A cache miss, on the other hand, means the CPU has to go hurrying off to find the data elsewhere. This is where the L2 cache comes into play — while it’s slower, it’s also much larger. Some processors use an inclusive cache design (meaning data stored in the L1 cache is also duplicated in the L2 cache) while others are exclusive (meaning the two caches never share data). If data can’t be found in the L2 cache, the CPU continues down the chain to L3 (typically still on-die), then L4 (if it exists) and main memory (DRAM).

I will use the diagram below to explain to you what I am talking about:

rom the above diagram on the left, this is a single Core. This is what old systems used to have. The CPU (green) which contains Core Registers, L1, L2 and L3 caches is a piece of chip that goes into the socket on the motherboard. Then there is a board that contains main memory which is the RAM and the Hard Disk.

This is no longer use these days. But we have multi-core hierarchy which is for example:


The single CPU may have 4 CPUs and each core has its on L1 and L2 and its registers. Then there is a shared L3 cache. The L3 shares data between the four cores. Example, if data are not available in L1, it goes to L2 and they all go to L3 which share data among the CPU. This is a single Core Storage Architecture. What happens is, 1 CPU internally extended to accommodate 4 cores and L1 and L2. We have only one Physical CPU which is extended to share data.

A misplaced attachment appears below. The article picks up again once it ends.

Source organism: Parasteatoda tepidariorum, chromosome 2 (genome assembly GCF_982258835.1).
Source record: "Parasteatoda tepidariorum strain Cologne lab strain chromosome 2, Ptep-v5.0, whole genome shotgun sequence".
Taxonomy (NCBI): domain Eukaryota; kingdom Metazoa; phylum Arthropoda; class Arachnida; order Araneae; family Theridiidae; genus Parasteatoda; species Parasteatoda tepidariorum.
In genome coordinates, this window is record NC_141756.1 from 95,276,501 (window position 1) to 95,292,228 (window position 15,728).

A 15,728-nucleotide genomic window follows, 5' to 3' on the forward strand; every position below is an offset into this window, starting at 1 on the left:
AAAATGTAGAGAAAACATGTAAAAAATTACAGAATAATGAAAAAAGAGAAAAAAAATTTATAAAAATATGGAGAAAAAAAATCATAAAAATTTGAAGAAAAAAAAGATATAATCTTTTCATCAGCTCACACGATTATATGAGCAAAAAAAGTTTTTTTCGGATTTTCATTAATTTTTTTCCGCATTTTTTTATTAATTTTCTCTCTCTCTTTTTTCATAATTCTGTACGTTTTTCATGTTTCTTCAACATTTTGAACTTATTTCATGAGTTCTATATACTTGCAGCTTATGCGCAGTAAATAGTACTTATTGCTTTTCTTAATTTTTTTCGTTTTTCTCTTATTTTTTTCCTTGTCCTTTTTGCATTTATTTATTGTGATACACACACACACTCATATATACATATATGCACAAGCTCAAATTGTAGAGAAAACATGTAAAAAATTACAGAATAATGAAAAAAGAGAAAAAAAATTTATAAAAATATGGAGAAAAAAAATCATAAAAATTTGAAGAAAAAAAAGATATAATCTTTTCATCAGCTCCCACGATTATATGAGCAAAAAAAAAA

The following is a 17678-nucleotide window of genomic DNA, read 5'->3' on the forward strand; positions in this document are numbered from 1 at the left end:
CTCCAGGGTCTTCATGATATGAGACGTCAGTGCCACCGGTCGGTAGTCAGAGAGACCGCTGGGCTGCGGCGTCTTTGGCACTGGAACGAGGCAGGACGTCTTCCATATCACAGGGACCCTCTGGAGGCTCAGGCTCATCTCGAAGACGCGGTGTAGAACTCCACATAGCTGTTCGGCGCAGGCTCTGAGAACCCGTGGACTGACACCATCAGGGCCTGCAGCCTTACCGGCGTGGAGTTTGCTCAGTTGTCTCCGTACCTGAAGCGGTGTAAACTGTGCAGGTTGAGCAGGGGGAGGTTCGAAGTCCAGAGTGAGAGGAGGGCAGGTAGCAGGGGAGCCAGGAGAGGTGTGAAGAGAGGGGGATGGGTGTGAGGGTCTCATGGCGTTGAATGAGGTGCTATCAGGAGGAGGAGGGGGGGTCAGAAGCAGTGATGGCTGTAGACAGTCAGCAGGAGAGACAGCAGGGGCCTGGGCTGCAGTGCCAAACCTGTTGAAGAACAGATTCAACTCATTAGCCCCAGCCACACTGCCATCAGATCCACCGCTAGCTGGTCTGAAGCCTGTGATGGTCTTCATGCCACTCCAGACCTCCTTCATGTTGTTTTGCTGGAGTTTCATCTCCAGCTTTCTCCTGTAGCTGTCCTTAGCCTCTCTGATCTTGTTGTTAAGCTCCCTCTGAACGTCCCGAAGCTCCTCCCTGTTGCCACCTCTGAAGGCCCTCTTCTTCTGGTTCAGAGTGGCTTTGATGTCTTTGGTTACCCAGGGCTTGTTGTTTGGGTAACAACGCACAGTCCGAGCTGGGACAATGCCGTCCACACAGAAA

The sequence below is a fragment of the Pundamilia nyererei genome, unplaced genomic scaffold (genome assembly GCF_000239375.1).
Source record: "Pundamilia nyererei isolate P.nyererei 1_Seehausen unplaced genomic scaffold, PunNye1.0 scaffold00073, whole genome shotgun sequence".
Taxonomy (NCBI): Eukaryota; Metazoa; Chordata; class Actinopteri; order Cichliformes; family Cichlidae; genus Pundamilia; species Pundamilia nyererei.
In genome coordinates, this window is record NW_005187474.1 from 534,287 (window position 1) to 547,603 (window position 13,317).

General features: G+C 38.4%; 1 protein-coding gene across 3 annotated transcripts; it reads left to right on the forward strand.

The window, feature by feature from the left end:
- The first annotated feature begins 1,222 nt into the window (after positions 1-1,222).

The other I would want us to look at is the NUMA architecture

NUMA ARCHITECTURE (None-Uniform Memory Access)

NUMA means the board contains two or more CPUs and each of the CPUs has 4 or more cores. NUMA systems are advanced server platforms with more than one system bus. Like before we only had one CPU with Cores and now we have banks of memory depending on which CPUs is accessing the memory. So how do application (SQL Server) access these L1, L2, L3 and the main memory depends on our configuration.

SQL Server is NUMA aware. NUMA can match memory with CPUs through specialized hardware (hardware NUMA) or by configuring SQL Server memory (soft-NUMA). If you run SELECT DISTINCT memory_node_id FROM sys.dm_os_memory_clerks and it returns 0 node, either you do not have hardware NUMA, or the hardware is configured as interleaved (non-NUMA). If you think your hardware NUMA is configured incorrectly, contact your hardware vendor to enable NUMA. SQL Server ignores NUMA configuration when hardware NUMA has four or less CPUs and at least one node has only one CPU. No no no!! let me go back to my focus! Lets try to understand how data are moved around from disk to memory and cpu We know that Data are stored in Hard Disks as BLOCKs, So each time you save that data or save your letter, it goes stored it in the hard disk as blocks. Frequent deletes of documents and files results to fragmentations which will then requires defragmentation. Now, software communicates between the Hard Disk and the Main Memory. This software can be SQL Server which has Database Buffer. The Database Buffer allocate some memory to data. It sits in the main memory, it controls how memory is allocated. So once database buffer read those blocks, its no longer call blocks, they are now call page or PAGES. So in Memory it is called a PAGE and on the Hard Disk it is called Blocks (same 8K).